Guide us in your gentleness… and, above all, strengthen our self-control.
Rev Barbara Minton, ordained April 1, 2001, now semi-retired, gladly serves a small rural congregation in Henry County KY, Berea Christian Church (Disciples of Christ). She also volunteers in local interdenominational outreach ministries. Barbara describes herself as wife of one, mother of three, and Mamaw to eight. She enjoys journaling, which she began while living in Switzerland and Germany for 16 years. Now she will occasionally write on her blog, which she fondly entitled Muesli. http://bjm-muesli.blogspot.com/ Her hobbies include bird-watching and word-botching. She claims to get her exercise by jumping to conclusions, running at the mouth, and climbing the walls. Her partner in these adventures is Thomas, her husband of 53 years, and presently pastor of Eminence Christian Church in Eminence, KY. (When she grows up she wants to become a retreat speaker!)
-Brandon William Peach-
Jesus returned from the Jordan River full of the Holy Spirit, and was led by the Spirit into the wilderness. There he was tempted for forty days by the devil. He ate nothing during those days and afterward Jesus was starving. The devil said to him, “Since you are God’s Son, command this stone to become a loaf of bread.” Jesus replied, “It’s written, People won’t live only by bread.” Next the devil led him to a high place and showed him in a single instant all the kingdoms of the world. The devil said, “I will give you this whole domain and the glory of all these kingdoms. It’s been entrusted to me and I can give it to anyone I want. Therefore, if you will worship me, it will all be yours.” Jesus answered, “It’s written, You will worship the Lord your God and serve only him.” The devil brought him into Jerusalem and stood him at the highest point of the temple. He said to him, “Since you are God’s Son, throw yourself down from here; for it’s written: He will command his angels concerning you, to protect you and they will take you up in their hands so that you won’t hit your foot on a stone.” Jesus answered, “It’s been said, Don’t test the Lord your God. ”After finishing every temptation, the devil departed from him until the next opportunity.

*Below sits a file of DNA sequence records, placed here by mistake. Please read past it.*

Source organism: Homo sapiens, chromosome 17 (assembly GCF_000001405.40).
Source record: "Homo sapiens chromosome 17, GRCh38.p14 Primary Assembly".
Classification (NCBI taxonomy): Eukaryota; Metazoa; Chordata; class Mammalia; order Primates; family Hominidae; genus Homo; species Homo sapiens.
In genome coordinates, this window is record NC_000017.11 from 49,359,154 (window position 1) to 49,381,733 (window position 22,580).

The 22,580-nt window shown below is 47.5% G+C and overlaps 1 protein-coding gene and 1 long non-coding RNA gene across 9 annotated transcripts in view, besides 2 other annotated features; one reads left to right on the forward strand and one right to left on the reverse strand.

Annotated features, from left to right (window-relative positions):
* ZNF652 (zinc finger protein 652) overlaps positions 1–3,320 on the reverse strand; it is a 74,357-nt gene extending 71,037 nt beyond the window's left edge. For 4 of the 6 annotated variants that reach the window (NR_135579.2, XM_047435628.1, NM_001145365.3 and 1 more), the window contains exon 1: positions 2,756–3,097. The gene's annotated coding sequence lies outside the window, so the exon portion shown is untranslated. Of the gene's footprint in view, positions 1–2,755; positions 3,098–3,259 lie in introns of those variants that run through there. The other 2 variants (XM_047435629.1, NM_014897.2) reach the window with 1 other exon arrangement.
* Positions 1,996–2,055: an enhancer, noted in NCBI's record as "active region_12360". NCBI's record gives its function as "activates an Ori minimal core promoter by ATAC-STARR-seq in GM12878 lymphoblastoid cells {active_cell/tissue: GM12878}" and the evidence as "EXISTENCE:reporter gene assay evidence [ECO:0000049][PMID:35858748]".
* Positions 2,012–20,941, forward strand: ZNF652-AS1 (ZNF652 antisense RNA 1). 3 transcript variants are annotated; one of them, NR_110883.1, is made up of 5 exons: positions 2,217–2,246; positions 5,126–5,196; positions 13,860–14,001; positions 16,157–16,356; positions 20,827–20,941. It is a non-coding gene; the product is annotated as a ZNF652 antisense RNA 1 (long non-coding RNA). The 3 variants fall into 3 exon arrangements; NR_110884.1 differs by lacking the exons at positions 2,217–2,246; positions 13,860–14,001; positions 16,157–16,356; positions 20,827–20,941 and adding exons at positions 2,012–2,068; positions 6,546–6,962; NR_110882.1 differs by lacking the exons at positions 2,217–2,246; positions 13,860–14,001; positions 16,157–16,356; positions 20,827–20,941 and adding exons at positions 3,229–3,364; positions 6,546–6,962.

Luke 4:1-13 CEB
Self-control may be the most difficult of the virtues expressed in the Fruits of the Spirit. Since the Fall of Adam, our natural proclivity is to give in to temptation, not to resist it. It exists in decisions we make in our everyday lives. Refuse self-control enough, and you begin to develop patterns: one more drink, one more episode, one more slice. The patterns turn into addictions. They become idols.
Why is self-control so difficult? In part, because temptation hits us at our personal weaknesses. When we give in to temptation, we’re “scratching an itch” that’s unique to our desires. When we begin to address one area of temptation with self-control, it’s often not long before we give into another. This business of sanctification, it’s a lifelong process—a process that requires self-control.
When Christ was led into the wilderness by the Holy Spirit, He was confronted by the Tempter who tormented Him mercilessly over forty hungry days. We’re not told the details of those forty days, but we know that He was tempted in every possible way [Hebrews 4:15]. The final three temptations exploited his weakened state ruthlessly, yet He displays self-control of a degree we cannot imagine, using the words of Scripture to combat His attacker.
The story of Christ in the wilderness is rich with lessons, but in the context of self-control, there's a striking parallel made between the first Adam and Christ, the "Last Adam." [1 Corinthians 14:15]. Sin nature came through Adam. Self-control nature came through Christ. With Christ as not just the example of self control, but also the source of it, we have the power to overcome temptation and avoid sin.
“Self-control” therefore is not about controlling our selves, despite how the term may sound. Christ’s example in the wilderness and His finished work on the cross allows us to give the control of ourselves to Him. As we determine to do so, and as we begin to hone this virtue, our desires begin to conform to His and the temptations of the flesh—our areas of weakness that the Enemy takes advantage of—become weaker and weaker.
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Lord, help me develop self-control. Purify my desires and bring my will into alignment with Yours. Amen.
Brandon William Peach is, first and foremost, the husband of Kathleen O'Neill and the father of William Sean O'Neill. He is a writer with a degree in literature from Penn State University, and a frequent contributor to various blogs, magazines, and podcasts.
While his career is in marketing, Brandon's primary interests include historical Christianity, literature, art, and pacifism in practice. He lives in the heart of Amish Country in Central Pennsylvania, where "getting stuck in traffic" often means being stuck behind a horse and buggy on a windy backroad. His hobbies include reading, writing, watching good movies, cooking, and most importantly, spending time with his wife and son.
He is owned by his cat Tiger and his dog Millie.